'We need to leave ignorance at the door'. What's it like being black and disabled?
What's it like being black and disabled?Jacqueline shared her experiences of being black and disabled with Scope this month to help us all understand what it's like to be black and disabled. You can read the blog here, but I've also posted it below:
Some people say when you are born your character and personality are already set for life. In my case that’s true. I was born to fight and I’m still that way to the core.
I began walking at two years old, and my mother quickly realised I was walking with a limp. During the regular visits to the doctors, the problem was never clearly identified to her. Suggestions to treat my leg included breaking it and putting it in a splint to lengthen it, as well as an operation on my eyes to address my strabismus, which is the medical term for ‘crossed eyes’.
School was very hard. I was constantly falling over as I found it difficult to maintain my balance. I struggled academically as I found it difficult to retain information, and the teachers weren’t much help!
The playground for any child is a battlefield. The name calling, like “pegleg”, “retard”, and “one-eyed Jack”, cut really deep, and I believe that was the beginning of the negative view of myself.
There were always tears but being born into a Caribbean family, my mother would tell me never to come home crying. This meant I internalised all my feelings and frustrations, and didn’t understand why I was being treated so unfairly. Feelings, emotions, and any display of affection was not in my household growing up. Everything was always swept under the carpet.
The search for answers
The degree I began years later was fun, but it had its own difficulties. I remember working on a presentation in class and we had to use an auto cue. The lecturer shouted out from the gallery, “where are you looking?” and I was so embarrassed. I wasn’t confident anyway due to my strabismus but had to continue.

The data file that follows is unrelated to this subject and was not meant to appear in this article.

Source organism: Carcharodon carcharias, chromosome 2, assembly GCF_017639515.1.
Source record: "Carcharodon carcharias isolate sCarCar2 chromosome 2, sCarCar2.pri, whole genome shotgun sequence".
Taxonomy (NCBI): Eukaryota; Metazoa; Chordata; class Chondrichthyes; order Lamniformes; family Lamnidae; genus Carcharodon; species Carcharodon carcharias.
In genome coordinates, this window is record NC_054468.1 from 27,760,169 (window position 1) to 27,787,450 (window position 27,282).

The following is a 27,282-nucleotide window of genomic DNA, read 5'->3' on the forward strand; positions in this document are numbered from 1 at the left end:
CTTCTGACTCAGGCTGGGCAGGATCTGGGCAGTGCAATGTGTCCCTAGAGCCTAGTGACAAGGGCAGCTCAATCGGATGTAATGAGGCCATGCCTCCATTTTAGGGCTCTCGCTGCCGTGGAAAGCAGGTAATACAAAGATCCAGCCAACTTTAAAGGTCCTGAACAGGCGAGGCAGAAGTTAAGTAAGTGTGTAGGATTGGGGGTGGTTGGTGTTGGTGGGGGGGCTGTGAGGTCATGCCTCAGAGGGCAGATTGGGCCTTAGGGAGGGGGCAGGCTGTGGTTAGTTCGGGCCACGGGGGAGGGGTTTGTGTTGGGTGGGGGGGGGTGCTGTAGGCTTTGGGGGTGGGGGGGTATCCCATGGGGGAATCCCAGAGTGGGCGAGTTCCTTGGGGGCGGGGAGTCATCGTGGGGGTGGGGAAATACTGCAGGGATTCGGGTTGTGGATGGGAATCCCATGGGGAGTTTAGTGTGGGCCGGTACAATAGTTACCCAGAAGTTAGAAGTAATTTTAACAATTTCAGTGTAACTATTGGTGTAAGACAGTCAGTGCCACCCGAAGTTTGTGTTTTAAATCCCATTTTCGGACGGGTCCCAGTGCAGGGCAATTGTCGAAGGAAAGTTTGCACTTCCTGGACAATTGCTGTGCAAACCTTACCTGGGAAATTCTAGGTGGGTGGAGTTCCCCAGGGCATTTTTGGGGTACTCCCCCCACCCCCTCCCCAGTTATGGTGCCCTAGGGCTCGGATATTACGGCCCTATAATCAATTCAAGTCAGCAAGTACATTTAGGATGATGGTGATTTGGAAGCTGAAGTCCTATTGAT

It wasn’t until I was 30 that I finally had some answers. I will never forget the day I walked into the doctor’s surgery to see Dr Thompson. I explained all my symptoms to her and she gave me medication for the pain. I was about to get up and leave when she said, “do you know what you have Jacqueline?” It was then that she told me I had cerebral palsy.
I left the surgery with my prescription and information and went home. I’ve got to tell you when I closed my front door behind me, I burst into tears. It was a relief more than anything, but it all became clear, the gastro problems, the ache in my limbs, the muscle tightness and the zero movement in my left foot. There was an answer to it all! There started my journey of gaining knowledge and understanding of the condition, and most importantly acceptance.
The journey has not been an easy one. There has been a lot of dealing with the past, and letting go has been a big part of that. Listening to podcasts and reading has been my saviour on many occasions.
Finding my pride
I am proud to be as the late great Maya Angelou wrote “a phenomenal women” – one who happens to have cerebral palsy. You see, it used feel like my enemy but now I see it as my friend. A blessing not a curse. There are so many things I can do and can achieve, the world is open to me.
I may sound confident now but it took me a long time to get here. I am so proud to be the women with a voice who can speak her truth about being black and disabled. Proud to be someone who can help try to remove the stigma that comes with being someone like me.
I’m comfortable in my own skin. We need to leave ignorance at the door, and the conversation starts now.
How can I be a good ally?Last year, we wrote a post about being an ally to black disabled people.
Why not give it a read, and comment below to let us know if you have any ideas on how to be a good ally to black disabled people
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